Not all hands get hot: success rates and hot-hand predictions

João Niza Braga*, Sofia Jacinto

*Corresponding author for this work

Research output: Contribution to journalArticlepeer-review


When predicting someone's performance, people expect that short runs of consistent successful outcomes will continue—the hot-hand. This tendency has been shown in contexts where athletes show a local performance streak, but no other information about their performance is provided. In real-life settings, performance predictions often use global-performance records like success-rate probabilities, although judgements often neglect such statistical information. Aimed at understanding psychological momentums, in a classical sports domain the present work explores how global-performance information (success rates) about an athlete impacts intentionality judgements and moderate predictions of success after a streak. Four studies show that (1) although participants tend to predict the continuation of streaks of success, they are less likely to predict that successful streaks will continue when success rates are low (vs. high or unknown); (2) sensitiveness to local performance's consistency affects perceived ability for high-success rate athletes and perceived effort for low success-rate athletes; (3) the mediation model describing that intentionality attributions mediate the effect of global success-rate information on performance predictions fits the data. Theoretical and practical implications are discussed.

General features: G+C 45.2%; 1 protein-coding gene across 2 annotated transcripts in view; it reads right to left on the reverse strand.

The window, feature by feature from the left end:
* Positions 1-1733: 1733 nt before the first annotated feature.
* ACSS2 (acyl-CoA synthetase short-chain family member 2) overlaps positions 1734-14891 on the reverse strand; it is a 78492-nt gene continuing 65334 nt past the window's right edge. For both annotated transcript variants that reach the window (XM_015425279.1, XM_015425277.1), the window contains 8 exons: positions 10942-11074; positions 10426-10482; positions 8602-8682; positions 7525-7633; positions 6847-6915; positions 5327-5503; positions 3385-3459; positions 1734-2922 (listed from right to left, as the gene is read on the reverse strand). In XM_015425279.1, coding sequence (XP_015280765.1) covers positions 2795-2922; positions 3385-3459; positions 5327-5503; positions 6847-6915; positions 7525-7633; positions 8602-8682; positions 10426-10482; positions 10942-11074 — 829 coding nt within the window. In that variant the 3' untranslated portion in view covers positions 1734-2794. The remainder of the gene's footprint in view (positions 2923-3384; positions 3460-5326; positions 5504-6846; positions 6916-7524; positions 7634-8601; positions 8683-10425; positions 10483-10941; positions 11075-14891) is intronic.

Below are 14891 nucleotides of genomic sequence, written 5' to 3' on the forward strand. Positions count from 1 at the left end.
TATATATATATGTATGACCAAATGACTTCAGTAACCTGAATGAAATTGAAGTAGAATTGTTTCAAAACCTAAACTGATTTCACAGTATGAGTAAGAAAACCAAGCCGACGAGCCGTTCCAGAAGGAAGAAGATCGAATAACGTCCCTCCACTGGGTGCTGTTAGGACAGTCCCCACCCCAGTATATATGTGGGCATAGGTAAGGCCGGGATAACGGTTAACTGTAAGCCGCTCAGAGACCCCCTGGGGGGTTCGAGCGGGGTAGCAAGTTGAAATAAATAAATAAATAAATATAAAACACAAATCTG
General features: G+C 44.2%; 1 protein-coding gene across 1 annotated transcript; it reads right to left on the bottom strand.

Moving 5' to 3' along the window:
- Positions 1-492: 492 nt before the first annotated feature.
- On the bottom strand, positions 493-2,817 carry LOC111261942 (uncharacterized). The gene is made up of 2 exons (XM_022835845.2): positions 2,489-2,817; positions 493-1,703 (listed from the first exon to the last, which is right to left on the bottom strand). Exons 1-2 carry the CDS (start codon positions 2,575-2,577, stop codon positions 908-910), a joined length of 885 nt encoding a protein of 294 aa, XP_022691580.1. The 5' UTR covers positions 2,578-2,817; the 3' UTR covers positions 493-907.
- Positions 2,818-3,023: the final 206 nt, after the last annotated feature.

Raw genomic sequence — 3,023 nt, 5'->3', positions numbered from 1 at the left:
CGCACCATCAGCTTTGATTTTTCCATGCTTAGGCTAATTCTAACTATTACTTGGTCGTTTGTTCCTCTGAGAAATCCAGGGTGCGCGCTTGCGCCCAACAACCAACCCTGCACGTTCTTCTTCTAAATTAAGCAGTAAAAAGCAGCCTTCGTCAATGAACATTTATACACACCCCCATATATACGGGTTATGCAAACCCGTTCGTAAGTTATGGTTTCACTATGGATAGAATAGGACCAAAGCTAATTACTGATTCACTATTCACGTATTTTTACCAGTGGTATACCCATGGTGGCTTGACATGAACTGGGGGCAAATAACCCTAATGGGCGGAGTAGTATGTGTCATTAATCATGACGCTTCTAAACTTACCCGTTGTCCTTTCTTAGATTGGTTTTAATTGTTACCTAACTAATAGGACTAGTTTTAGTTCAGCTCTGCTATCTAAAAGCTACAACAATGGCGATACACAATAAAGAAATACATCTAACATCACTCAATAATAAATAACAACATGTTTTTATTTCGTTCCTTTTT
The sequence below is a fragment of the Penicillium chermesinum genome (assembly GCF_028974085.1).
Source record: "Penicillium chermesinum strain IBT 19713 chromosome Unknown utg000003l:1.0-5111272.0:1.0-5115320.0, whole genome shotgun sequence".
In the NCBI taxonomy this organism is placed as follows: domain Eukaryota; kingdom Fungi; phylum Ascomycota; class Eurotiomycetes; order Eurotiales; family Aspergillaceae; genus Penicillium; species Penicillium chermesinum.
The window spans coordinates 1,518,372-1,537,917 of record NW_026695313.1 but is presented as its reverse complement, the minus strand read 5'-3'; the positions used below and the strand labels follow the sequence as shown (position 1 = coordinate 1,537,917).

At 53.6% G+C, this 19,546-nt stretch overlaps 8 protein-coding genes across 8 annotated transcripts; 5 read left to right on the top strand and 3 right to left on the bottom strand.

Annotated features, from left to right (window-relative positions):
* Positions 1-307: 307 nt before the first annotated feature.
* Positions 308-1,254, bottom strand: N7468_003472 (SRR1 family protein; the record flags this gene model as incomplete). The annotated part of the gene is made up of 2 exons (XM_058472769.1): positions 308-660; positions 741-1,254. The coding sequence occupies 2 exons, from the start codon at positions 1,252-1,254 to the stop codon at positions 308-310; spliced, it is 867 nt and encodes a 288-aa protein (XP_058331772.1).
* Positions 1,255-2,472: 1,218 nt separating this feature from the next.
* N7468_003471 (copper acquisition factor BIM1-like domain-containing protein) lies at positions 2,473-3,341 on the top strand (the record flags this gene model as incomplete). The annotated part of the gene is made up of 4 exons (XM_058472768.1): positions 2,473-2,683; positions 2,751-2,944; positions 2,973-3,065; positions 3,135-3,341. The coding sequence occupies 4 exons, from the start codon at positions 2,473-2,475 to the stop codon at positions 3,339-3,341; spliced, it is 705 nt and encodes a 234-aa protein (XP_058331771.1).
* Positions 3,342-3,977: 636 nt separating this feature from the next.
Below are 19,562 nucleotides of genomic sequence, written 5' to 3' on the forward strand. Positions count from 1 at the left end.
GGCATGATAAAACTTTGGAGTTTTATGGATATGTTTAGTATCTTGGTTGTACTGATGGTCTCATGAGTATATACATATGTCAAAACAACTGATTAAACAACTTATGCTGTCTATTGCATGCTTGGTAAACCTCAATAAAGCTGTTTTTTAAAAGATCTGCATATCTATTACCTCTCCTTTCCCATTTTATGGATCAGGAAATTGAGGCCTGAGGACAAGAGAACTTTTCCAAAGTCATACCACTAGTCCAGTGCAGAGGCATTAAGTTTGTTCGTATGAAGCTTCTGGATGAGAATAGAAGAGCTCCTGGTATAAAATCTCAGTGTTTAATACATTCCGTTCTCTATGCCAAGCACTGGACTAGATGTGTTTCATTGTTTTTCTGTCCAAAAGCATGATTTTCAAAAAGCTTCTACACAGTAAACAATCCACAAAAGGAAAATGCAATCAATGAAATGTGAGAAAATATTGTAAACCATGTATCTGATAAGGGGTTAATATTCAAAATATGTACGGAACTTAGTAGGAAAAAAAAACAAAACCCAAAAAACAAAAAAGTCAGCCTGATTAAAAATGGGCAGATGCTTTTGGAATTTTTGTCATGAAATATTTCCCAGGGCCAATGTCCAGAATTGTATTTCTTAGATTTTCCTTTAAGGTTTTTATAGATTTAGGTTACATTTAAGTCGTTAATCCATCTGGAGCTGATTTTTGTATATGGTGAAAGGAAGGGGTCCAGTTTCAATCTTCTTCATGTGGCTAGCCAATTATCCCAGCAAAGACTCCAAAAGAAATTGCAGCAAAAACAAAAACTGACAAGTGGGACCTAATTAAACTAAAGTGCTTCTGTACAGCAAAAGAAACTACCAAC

Original languageEnglish
Number of pages17
JournalAsian Journal of Social Psychology
Publication statusAccepted/In press - 2024


  • Attribution
  • Base rates
  • Hot-hand predictions
  • Intentionality
  • Psychological momentum


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